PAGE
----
I don’t understand the point you’re trying to make. I’ve had a doctor come right to the house to see me, an hour after I phoned the call in. That is normal where I live – through the night, too. You’re ill at 3 o’clock in the morning – phone in & you’ll be attended to just as if it was 3 o’clock in the afternoon. As for distances: I attend the local health centre, which is 6 minutes away from where I live. The main hospital, where I had the CT scan and eventually the surgery, is under an hour’s drive away. I know someone who was in my class at school who recently had a heart attack, and they were helicoptered into the main hospital, got there in minutes.

        The system is far from perfect, but one thing you can say is there are no invoices handed out as you’re leaving the hospital. No, you’re as free to live your life, financially speaking, as the day you became ill. Which is kind of important, if you want to have a life after a serious illness.

    • J- says:

      At my income level, the best estimate I get from the internet is that I would pay 55% of my income in taxes in the UK. I pay 32% in the USA. That’s a difference of $20,000. I had kidney cancer too. My bill by the time I was done (no Chemo) was about $10,000. So all things being equal, I’d pay a lot more in taxes to get no bill from the NHS than I would to have insurance and a get a bill for my treatment. And that is only one year. In the UK I’d pay that tax rate every year even if I don’t have cancer.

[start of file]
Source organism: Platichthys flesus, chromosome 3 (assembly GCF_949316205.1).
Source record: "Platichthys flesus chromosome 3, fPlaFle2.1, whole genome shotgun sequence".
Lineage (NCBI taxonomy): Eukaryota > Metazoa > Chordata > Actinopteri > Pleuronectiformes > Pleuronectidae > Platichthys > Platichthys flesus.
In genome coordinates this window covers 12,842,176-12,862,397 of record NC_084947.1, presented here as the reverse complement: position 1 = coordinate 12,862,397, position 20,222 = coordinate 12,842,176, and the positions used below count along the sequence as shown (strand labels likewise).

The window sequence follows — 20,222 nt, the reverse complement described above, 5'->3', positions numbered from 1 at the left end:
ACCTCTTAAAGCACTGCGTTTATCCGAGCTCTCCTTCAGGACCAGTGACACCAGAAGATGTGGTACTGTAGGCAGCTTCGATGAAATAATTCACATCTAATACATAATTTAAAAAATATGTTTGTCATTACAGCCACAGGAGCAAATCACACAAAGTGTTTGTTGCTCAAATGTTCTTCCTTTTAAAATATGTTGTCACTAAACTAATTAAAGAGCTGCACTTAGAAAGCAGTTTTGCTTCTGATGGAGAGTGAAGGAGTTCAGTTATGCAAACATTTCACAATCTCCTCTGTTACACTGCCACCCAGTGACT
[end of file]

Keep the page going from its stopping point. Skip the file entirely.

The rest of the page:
2. bobby vee says:

    1979 daughter born carswell afb ft worth tx $8.
    1981 son born port royal naval hospital beaufort sc $10
    1983 son born naval hospital/clinic iwakuni japan $14
    1986 daughter born naval hospital cherry point nc $18
    enlist in the marines,see the world, and have your kids born all over the place…

  3. fjord says:

    7 days in the hospital???

    They’d have to commit me to another kind of hospital after that confinement.

  4. Tim in AK says:

    And then the gubmint and the lawyers got involved and “fixed” our healthcare system….

  5. rob says:


    When my daughter was born in Austin in 1965 the bill was $125, doctor hospital and all.

  6. Rob in Katy says:

    Yep, when you subsidize it or over insure it, inflation happens.